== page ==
This figure shows the contours of a function (of two variables). At each point in the plane, the contours are orthogonal to the direction of the gradient, with the gradient pointing in the direction of greatest increase. Thus, starting at an initial point and moving some small distance from the point in the direction of the negative gradient at that point decreases the function value. Then starting at the new point and moving in the direction of the negative gradient at that point again decreases the function value. A series of such steps will eventually reach a point of local minimum. An update rule such as this is referred to as steepest descent .

We denote the gradient of $ J(\wbf)$ with respect to $ \wbf$ as $ \partiald{}{\wbf} J(\wbf)$ . Based on this, an update rule can be written as

$\displaystyle \wbf^{[k+1]} = \wbf^{[k]} - \frac{\mu}{2} \left.\partiald{}{\wbf}
J(\wbf)\right\vert _{\wbf^{[k]}}.

That is, the filter weights at the next time around, $ \wbf^{[k+1]}$ , are obtained by moving from the current weights, $ \wbf^{[k]}$ , in the direction of the negative gradient, evaluated at the current weights, $ -\left.\partiald{}{J(\wbf)}\right\vert _{\wbf^{[k]}}$ . The quantity $ \mu/2$ is a ``step size,'' indicating how far the move should be.

Exercise 6
Show that

$\displaystyle \partiald{}{\wbf} J(\wbf)

can be written as

$\displaystyle \partiald{}{\wbf} J(\wbf) = 2 E[(x(t) - d(t))\ubf(t)] = 2 E[e(t) \ubf(t)].

Hence the weight update rule is

$\displaystyle \wbf^{[k+1]} = \wbf^{[k]} - \mu E[e(t) \ubf(t)].

The last exercise describes how to update the coefficients of an adaptive filter in such a way that the filter $ x(t)$ will become as close as possible to $ d(t)$ (given enough time). Eventually, the solution will converge to the exact MMSE solution.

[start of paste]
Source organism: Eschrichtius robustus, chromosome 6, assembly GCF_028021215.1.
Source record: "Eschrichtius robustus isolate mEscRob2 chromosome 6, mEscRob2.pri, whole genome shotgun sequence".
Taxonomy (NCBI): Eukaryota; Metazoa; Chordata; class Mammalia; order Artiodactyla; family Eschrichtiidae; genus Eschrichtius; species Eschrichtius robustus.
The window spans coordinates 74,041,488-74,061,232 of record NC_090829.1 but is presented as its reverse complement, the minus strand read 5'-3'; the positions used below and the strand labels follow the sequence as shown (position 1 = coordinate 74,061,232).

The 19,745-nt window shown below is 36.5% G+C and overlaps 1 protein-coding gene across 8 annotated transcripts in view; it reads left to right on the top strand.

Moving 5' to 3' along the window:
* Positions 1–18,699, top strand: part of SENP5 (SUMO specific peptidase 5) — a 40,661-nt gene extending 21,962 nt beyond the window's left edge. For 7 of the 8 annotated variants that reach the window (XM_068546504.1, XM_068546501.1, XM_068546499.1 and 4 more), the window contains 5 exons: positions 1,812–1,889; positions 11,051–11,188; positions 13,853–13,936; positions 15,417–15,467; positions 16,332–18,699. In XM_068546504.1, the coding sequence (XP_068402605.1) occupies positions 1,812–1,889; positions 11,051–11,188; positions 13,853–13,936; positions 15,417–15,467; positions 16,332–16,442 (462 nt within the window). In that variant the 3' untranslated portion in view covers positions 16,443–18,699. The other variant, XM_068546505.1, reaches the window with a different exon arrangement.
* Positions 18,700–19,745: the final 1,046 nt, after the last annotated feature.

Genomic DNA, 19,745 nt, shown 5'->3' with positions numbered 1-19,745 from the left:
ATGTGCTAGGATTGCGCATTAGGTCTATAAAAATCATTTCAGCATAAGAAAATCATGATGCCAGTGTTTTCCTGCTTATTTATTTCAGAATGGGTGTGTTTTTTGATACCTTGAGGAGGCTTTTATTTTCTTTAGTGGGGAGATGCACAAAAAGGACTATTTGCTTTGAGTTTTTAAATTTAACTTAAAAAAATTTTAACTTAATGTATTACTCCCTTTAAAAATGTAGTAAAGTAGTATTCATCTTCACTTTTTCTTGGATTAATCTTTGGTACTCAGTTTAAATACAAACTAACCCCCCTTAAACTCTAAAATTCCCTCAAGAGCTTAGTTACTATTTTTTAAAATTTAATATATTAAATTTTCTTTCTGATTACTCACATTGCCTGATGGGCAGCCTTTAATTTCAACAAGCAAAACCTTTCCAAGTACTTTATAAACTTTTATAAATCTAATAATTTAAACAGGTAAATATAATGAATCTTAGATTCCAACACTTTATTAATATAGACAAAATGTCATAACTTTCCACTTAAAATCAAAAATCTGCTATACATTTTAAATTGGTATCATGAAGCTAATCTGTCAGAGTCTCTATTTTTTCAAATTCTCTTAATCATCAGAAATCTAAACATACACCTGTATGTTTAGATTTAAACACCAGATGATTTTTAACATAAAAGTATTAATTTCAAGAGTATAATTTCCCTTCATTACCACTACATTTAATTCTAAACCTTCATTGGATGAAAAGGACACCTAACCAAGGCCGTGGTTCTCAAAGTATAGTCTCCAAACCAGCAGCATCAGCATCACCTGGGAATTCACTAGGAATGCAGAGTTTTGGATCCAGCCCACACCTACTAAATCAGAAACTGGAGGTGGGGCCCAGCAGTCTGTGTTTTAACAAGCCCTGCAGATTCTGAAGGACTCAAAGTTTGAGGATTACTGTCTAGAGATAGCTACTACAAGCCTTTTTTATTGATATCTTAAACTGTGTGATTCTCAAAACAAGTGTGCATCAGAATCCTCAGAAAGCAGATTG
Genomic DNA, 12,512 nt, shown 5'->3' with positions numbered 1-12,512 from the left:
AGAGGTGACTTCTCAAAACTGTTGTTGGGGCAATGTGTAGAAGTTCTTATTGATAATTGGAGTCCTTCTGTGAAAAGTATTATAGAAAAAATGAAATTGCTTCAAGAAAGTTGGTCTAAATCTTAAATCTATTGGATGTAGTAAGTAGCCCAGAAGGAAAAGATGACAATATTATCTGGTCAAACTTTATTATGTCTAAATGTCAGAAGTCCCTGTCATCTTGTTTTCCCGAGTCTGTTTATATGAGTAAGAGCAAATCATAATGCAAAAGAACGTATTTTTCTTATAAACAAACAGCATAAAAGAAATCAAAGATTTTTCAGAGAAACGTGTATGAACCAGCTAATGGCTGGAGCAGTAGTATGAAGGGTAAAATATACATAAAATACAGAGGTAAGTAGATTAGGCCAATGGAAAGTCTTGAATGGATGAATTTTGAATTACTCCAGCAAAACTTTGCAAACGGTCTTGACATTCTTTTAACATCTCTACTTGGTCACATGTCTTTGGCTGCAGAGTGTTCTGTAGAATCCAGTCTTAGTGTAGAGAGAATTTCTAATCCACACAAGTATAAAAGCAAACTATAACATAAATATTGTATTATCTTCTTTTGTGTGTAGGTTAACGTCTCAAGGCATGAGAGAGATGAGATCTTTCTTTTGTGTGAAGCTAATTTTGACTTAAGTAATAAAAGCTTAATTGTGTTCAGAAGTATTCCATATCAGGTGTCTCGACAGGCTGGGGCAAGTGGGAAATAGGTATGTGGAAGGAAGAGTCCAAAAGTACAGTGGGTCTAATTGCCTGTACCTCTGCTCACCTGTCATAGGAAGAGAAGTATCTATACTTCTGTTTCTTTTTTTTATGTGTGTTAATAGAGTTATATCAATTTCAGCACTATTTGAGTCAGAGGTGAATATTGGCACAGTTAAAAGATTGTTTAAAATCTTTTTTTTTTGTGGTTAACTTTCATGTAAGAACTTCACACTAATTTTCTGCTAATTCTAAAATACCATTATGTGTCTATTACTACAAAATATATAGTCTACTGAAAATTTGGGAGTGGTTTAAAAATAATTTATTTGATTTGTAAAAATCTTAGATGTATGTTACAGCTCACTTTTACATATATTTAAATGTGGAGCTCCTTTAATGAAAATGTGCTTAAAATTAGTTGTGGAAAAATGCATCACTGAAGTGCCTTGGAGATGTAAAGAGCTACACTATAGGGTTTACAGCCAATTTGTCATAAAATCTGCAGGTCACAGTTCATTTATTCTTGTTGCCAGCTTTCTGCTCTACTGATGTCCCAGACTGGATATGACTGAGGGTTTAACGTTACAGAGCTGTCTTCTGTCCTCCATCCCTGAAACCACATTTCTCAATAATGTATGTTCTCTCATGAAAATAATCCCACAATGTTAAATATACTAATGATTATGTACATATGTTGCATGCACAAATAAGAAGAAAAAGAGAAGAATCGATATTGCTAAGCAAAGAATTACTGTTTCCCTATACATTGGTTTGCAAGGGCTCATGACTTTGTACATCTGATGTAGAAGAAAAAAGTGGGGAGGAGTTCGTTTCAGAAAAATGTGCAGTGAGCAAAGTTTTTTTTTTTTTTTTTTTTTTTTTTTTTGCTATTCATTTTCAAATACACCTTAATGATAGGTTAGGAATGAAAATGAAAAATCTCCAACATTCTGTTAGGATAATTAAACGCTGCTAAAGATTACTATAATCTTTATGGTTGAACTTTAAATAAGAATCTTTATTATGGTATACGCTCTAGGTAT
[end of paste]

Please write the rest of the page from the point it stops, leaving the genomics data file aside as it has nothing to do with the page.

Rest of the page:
However, there is a practical problem with the filter to this point. It requires computing $ E[e(t) \ubf(t)]$ . That is, the expected value must be computed, which requires (theoretically) some kind of probability information, or some kind of ensemble to average over. This is problematic in practice. In the LMS filter, the stochastic gradient approximation is used:

Assume that, for every instance (draw) of a random variable, that that instance is equal to the mean value of the random variable.
This seems somewhat reasonable. By the Chebyshev inequality, we would expect that a randomly-drawn value would be close to the mean value. On the other hand, it is not exact: We don't expect any toss of a die (taking outputs in the range $ \{1,2,3,4,5,6\}$ ) to have the value of the mean, which is 3.5!